JK Tribal Affairs Minister says ‘fate of tribal communities can be changed by education’ 

FPK Photo/Afshan Rashid

JK Tribal Affairs Minister participates in International Conference on ‘Inclusive Tribal Congregation sharing experience of India and Africa’

New Delhi: Minister for Food, Civil Supplies, Consumer Affairs and Tribal Affairs, Chowdhary Zulfkar Ali has said that there is a very low literacy rate among tribal communities in whole world and only by way of providing education, their ‘fate can be changed’.

The Minister was presenting his ‘paper’ in the International Conference on “Inclusive Tribal Congregation sharing experience of India and Africa” which was attended by leaders and diplomats all over the globe.

Speaking during the Conference at New Delhi which was organized by Forum for SC ST OBC Legislators and Parliamentarians in collaboration with Department of African Studies, University of Delhi, Chowdhary Zulfkar Ali said that only education can bring desired changes and every tribal community must focus on educating their wards so that to compete with mainstream.

He appreciated the role of World Organizations, Government of India and Government of Jammu & Kashmir for focused attention on tribal issues.

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The Conference was attended by Minister of State for External Affairs General (Retd) VK Singh, Minister of State in PMO, Dr Jatinder Singh besides T Woldemariam, Dean Diplomatic Corps and Ambassador Eretia, Barka Luvanda High Commission of Tanzania, Pious Dunishki High Commissioner Nambia, Mossi Nymale Rossette Ambassor of Congo, Ahmed Shoiab Second Secretary Political Arab Republic of Egypt, Manuel M Kuende, Secretary the Republic of Angolo, Major General Cris Aze Retd High Commission of Nigeria, Member Parliament of Uganda. The Working National President of Forum for SC ST OBC Legislators and Parliamentarians of India was also present.

Zulfkar Ali presented his view point over the tribal relationship between India and Africa. He said that India is a country of diverse culture, religion, caste, languages which differ from area to area. “India is a Mini World”, he said adding that as per census 2011, the total Tribal Population of the country is 104 Million i.e. 8.6% and the Tribals are mostly concentrated in the Himalyas from Jammu & Kashmir, Himachal Pardesh, Uttar Pardesh, Uttrakhand, North Eastern Region, Odisha, Madhya Pardesh, Andhra Pardesh, Assam and smaller number in other areas.

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Throwing light on the tribal’s in India, Zulfkar said that 573 communities have been recognised by the Government as Schedule Tribe and they are eligible to take certain concession and benefits.

He said that social foundation of India has mainly three components – tribal settlements, villages and towns and it is difficult to draw sharp distinction amongst them because they share some common characteristics. He added that one thing appears to be true that the tribes have been exploited economically and socially by the non tribals living in tribal area. He said that there are tribes who have remained outside the schedule list of constitution and they are backward particularly in the fields of education and economy and have been exploited by the dominant sections of Indian society such as landlords, money-lenders and industrialists who have grabbed their lands by various means.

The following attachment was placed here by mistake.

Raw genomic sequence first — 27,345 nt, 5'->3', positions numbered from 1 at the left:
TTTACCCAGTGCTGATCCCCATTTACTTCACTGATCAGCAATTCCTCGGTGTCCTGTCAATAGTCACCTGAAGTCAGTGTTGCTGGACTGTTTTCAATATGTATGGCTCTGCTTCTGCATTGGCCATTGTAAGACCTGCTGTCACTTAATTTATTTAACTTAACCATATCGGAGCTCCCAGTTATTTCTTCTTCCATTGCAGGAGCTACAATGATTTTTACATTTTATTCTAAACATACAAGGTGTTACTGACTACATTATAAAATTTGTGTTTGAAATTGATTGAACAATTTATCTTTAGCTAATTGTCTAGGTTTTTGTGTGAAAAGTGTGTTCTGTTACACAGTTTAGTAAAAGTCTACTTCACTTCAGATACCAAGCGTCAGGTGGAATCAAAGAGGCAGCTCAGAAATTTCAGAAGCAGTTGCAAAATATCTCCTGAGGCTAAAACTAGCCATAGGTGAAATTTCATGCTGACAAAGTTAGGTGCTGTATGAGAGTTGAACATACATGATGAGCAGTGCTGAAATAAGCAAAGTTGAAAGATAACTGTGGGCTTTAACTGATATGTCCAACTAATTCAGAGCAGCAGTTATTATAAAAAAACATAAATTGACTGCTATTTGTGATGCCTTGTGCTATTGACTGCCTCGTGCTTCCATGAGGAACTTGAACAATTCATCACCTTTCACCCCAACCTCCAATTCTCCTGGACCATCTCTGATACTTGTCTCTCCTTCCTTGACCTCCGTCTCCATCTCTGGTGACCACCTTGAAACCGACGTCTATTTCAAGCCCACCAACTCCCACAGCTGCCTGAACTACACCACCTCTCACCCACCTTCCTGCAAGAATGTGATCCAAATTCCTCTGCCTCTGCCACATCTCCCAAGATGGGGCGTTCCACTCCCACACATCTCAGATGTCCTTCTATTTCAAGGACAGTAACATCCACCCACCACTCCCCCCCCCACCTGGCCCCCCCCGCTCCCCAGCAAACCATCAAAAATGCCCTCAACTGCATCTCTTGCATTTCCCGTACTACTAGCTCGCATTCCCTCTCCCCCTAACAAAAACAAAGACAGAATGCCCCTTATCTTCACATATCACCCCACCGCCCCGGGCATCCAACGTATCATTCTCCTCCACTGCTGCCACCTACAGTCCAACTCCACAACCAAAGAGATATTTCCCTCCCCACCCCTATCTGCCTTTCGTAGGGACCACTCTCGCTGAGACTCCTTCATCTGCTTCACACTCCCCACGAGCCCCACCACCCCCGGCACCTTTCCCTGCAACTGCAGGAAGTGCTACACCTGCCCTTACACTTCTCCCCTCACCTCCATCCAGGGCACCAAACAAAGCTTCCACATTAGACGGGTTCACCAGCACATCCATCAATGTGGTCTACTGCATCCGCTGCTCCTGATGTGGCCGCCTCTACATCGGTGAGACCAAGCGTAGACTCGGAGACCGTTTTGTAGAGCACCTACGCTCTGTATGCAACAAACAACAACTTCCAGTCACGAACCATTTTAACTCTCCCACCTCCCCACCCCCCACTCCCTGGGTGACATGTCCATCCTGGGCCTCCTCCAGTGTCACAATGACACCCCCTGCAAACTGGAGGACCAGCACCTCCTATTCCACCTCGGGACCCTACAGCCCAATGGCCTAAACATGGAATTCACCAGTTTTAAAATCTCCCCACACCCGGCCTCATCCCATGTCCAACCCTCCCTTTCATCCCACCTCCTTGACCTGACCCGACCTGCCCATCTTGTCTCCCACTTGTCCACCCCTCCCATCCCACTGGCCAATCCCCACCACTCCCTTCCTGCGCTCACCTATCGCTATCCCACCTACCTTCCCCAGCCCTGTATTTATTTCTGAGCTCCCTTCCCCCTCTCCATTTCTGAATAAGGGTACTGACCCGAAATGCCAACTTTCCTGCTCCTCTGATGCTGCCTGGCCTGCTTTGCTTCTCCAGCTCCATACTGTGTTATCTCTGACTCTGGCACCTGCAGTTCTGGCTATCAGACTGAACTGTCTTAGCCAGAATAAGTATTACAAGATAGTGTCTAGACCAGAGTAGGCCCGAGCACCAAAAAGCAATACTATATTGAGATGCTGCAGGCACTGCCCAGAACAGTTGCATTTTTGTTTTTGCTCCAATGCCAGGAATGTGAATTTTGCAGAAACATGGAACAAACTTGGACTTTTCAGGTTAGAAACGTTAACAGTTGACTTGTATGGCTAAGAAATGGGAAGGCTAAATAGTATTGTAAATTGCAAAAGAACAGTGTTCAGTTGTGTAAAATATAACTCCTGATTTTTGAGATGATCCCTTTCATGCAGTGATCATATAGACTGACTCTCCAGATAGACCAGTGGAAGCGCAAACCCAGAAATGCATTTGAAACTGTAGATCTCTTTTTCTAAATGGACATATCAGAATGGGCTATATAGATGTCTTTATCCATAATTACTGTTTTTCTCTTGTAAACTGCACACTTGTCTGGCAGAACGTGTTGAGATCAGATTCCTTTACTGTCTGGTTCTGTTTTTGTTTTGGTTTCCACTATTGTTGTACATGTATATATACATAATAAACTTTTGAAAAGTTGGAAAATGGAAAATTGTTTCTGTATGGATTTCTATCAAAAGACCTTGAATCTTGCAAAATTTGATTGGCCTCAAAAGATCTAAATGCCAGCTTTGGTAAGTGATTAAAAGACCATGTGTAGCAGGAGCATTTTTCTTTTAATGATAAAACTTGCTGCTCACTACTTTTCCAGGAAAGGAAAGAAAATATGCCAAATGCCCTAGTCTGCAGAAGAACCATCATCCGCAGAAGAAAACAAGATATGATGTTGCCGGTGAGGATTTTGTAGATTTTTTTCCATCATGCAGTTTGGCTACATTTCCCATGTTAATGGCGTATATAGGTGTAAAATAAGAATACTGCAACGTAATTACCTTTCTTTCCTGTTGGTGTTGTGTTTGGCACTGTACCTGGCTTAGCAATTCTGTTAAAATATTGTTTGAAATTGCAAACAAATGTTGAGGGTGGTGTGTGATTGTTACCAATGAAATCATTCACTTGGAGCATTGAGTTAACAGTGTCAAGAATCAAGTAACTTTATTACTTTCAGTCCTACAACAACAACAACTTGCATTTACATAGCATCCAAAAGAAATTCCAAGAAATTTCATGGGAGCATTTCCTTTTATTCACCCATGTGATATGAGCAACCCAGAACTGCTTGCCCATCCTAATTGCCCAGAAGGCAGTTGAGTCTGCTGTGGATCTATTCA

Calling upon conducting more research on the tribal’s, Zulfkar said that Tribal’s in India have always been the source of study for Sociologists and Anthropologists but they have been treated differently by different scholars depending upon their individual background, experience and interest. “There has always been difference of opinion regarding suitable model for the integration of the tribal’s to the mainstream of Indian life” he said, giving example of Census 1931 in which it was forcefully stick to the point that the tribal’s were distinct from non-tribal’s as far as religion is concerned.

Regarding model of tribal development, Zulfkar said that transformation springs from its historical experience and the constitution. He added that other countries have addressed themselves to the problem of national integration and it would be useful in India to go through the experiments made by African countries and United States in this regard.

Calling upon the world community to preserve tribal cultural heritage, Zulfkar said that integration must be sharply differentiated from assimilation which means complete loss of cultural identity for the weaker groups. He said that each Tribal group must be able to uphold its cultural heritage with dignity and sense of achievement.

About African tribes, Zulfkar said that Africa is a very large and unique continent with many tribes and diverse ethnic peoples and each are having their own culture, language, customs and history. He said that tribes and ethnic groups in Africa range from stone-age cultures to modern 21st Century people, all living next to each other in this amazing continent.

Zulfkar said that Africans and Indians are not the strangers to each other, there are at least 20,000 of an African-origin ethnic tribe who have been living in India for centuries, he added.

Stressing on provision of education for the tribal people, Zulfkar said that the recruitment of qualified teachers and determination of the appropriate language of instruction also remain troublesome in bringing positive results. He said there is a need to have focused attention on the subject so that they can be made fully dependent on their own.

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